Doctrines, Creeds, and Dogmas

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If you are a Christian, and a member of a church, your church probably has some set of beliefs that it expects all of its members to hold. That’s probably not as big a deal in some community churches as it might have been in generations past, but don’t imagine for a moment that it’s gone away. Birds of a feather flock together, and that it nowhere more evident than in Christian churches. It isn’t just beliefs, either. Cultural differences can be important as well. We can say that everyone is welcome and we should, but our culture may say otherwise.

None of this has to be a very big deal, and I think churches of different stripes are more respectful of one another than they might have been, say, 50 years ago. Generally, though, people group according to their comfort level, and that’s just fine. But toss a dispute over dogma into the mix, and all that can change very quickly.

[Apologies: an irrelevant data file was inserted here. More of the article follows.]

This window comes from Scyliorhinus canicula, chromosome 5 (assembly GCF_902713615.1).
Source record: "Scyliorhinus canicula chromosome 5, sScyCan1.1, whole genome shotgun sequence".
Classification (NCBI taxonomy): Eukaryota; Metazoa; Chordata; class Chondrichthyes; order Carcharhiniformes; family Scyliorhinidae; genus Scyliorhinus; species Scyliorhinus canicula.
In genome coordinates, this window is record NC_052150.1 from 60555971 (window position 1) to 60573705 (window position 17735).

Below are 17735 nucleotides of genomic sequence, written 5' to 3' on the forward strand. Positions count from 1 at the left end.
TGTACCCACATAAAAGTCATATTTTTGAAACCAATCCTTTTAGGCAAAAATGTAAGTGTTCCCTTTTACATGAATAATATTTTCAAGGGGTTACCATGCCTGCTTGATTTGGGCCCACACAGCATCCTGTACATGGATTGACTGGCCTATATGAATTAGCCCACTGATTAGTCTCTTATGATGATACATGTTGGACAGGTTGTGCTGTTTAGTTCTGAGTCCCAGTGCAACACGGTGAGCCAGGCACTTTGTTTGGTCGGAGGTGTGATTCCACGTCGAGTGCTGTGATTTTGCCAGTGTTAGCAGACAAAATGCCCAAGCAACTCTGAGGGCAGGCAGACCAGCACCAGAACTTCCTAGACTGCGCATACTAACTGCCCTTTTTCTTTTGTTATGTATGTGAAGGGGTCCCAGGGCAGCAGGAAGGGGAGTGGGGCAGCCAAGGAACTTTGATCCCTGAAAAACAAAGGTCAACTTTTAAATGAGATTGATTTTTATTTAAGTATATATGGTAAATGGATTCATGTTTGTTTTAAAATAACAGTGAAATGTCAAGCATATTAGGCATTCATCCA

Your church or your denomination probably ascribes to a creed, defined as a brief, authoritative formula of religious belief. Probably the oldest and best known is what is called The Apostle’s Creed, which the apostles themselves never saw. It would be a rare Christian who could not find some way to confess this creed. It might require a little interpretation here and there, but it holds across a broad spectrum. But, creeds don’t stop there, and there’s the rub.


Ronald L. Dart

Ronald L. Dart (1934–2016) — People around the world have come to appreciate his easy style, non-combative approach to explaining the Bible, and the personal, almost one-on-one method of explaining what’s going on in the world in the light of the Bible. After retiring from teaching and church administration in 1995 he started Christian Educational Ministries and the Born to Win radio program.

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